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(English) Civil Society in the Italian Reformed Healthcare System: A Role or Responsibility? (Italiano) La società civile nel sistema sanitaria italiano riformato: ruolo o responsabilità?

Listed author(s):
  • Emiliana Mangone
  • ErikaMarie Pace
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    (English) At the turn of the new millennium the European Union (EU) catapulted into a new economic era. The golden period of the welfare state, as a solution to social inequity, started to lose ground especially in countries traditionally considered as having conservative-corporatist welfare regimes. Gradually the economic burden the welfare state had transformed itself into became too conspicuous for governments to conceal from other EU member states, the global economic scenario, the sharp eyes of the media and community at large. Due to austerity measures, the guarantee of universal access to healthcare which civil society had gained in exchange of votes started to crumble and, as public debts become more grievous, citizens have started giving up hope on politicians’ promises of finding solutions. In this article we pose the question as to whether civil society can merely be acknowledged as playing a role in healthcare, or if the reform measures adopted are demanding that civil society shoulders the responsibility which states seem unable to handle any longer. In the first part of the article the healthcare system in Italy, the third largest economy in the Euro-zone and a welfare system based on solidarity, is presented as a case study of how the principle of universal healthcare has slowly been nibbled at since the 90s. In the second part we argue that Italian civil society, despite a period characterised by a long transition of administrative and healthcare reforms, plays more than a key role in guaranteeing community wellbeing. (Italiano) Nel nuovo millennio l’Unione Europea è catapultata in una nuova era economica. Il periodo d’oro del welfare state, come soluzione alla disuguaglianza sociale, inizia a perdere terreno soprattutto in paesi considerati a regimi di welfare conservatore-corporativo. A poco a poco il peso economico dello Stato sociale diviene troppo evidente tanto che i governi tendono a nasconderlo agli altri Stati membri dell’UE, agli occhi dei media e della comunità in generale. A causa di misure di austerità, la garanzia di accesso universale all’assistenza sanitaria che la società civile aveva guadagnato in cambio di voti ha iniziato a sgretolarsi e contemporaneamente il peso del debito pubblico diventa più grave, tanto che i cittadini iniziano a rinunciare alla speranza di trovare soluzioni politiche. In questo articolo si pone la questione se la società civile possa essere riconosciuta solo per il ruolo nell’ambito della sanità, o se le misure di riforma adottate inducano la società civile ad accollarsi la responsabilità che i governi sembrano non essere in grado di supportare. Nella prima parte dell’articolo si riflette sul sistema sanitario in Italia, terza potenza economia della zona euro con un sistema di welfare solidaristico, presentato come un caso di studio per spiegare come il principio dell’assistenza sanitaria universale sia stato eroso a partire dagli anni ‘90. Nella seconda parte si sostiene che la società civile italiana, nonostante un periodo caratterizzato da una lunga transizione di riforme amministrative e sanitarie, gioca molto più che un ruolo nel garantire il benessere della comunità.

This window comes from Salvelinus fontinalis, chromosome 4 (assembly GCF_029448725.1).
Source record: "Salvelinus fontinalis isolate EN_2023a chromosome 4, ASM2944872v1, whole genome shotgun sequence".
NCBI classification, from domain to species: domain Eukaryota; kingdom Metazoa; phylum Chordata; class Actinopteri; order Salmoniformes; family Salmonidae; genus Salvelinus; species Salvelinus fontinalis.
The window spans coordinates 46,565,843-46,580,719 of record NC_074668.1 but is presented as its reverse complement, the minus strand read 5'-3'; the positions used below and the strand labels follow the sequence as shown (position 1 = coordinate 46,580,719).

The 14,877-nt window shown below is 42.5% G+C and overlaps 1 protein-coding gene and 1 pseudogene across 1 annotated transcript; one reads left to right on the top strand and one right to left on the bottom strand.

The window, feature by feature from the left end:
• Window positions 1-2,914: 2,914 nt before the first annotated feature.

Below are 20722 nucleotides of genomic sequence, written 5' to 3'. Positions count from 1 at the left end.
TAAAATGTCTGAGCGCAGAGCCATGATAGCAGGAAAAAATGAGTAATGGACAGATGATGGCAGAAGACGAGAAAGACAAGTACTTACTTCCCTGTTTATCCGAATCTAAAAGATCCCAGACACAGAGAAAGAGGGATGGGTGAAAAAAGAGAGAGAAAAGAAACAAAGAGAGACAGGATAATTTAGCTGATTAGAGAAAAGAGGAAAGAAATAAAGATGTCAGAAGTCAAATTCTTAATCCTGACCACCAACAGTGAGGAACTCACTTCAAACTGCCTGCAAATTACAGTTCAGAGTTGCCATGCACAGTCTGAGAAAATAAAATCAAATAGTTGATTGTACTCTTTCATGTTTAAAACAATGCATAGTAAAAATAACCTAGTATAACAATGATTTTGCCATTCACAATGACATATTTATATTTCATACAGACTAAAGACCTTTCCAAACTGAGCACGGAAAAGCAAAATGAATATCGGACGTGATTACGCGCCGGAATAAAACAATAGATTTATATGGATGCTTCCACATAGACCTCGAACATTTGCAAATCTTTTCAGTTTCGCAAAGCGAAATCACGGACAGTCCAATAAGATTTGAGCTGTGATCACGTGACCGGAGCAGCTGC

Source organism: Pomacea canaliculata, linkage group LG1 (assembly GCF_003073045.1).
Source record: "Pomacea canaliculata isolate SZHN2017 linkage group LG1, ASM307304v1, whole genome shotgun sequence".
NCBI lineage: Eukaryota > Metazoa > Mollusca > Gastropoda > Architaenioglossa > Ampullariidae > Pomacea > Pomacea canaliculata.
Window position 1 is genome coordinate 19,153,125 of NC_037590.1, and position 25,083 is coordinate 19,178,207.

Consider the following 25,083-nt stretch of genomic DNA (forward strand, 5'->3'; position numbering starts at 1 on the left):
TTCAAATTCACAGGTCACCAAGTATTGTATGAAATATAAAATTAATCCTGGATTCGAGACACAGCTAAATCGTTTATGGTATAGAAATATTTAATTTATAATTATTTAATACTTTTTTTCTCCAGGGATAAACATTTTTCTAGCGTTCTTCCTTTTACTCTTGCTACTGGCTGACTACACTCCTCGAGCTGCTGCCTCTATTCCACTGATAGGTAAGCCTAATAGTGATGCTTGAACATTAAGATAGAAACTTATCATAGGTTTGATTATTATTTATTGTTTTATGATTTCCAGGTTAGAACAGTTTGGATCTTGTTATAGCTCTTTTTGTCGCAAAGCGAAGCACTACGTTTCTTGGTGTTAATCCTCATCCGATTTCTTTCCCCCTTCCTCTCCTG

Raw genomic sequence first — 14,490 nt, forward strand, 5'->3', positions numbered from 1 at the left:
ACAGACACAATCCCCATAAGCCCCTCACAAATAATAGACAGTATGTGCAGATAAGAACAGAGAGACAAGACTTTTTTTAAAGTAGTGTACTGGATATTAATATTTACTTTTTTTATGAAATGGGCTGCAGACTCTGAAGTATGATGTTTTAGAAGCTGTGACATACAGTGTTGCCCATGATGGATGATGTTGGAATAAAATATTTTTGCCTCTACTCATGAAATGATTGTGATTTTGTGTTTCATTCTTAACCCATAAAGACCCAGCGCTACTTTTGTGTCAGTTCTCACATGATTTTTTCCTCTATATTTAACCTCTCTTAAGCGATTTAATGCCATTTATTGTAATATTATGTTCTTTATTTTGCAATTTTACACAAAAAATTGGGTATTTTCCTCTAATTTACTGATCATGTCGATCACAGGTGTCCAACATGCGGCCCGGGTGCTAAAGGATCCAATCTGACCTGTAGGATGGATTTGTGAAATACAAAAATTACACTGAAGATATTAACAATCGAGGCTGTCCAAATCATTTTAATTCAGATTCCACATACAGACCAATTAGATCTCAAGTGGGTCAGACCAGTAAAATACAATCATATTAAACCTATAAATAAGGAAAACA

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    Paper provided by National Research Council, Institute for Research on Population and Social Policies in its series IRPPS Working Papers with number 63:2014.

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    Date of creation: 2014
    Handle: RePEc:cnz:wpaper:63:2014
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    1. Erica Johnson & Aseem Prakash, 2007. "NGO research program: a collective action perspective," Policy Sciences, Springer;Society of Policy Sciences, vol. 40(3), pages 221-240, September.
    2. Sen, Amartya, 1995. "Inequality Reexamined," OUP Catalogue, Oxford University Press, number 9780198289289.
    3. Lester M. Salamon, 2010. "Putting The Civil Society Sector On The Economic Map Of The World," Annals of Public and Cooperative Economics, Wiley Blackwell, vol. 81(2), pages 167-210, 06.
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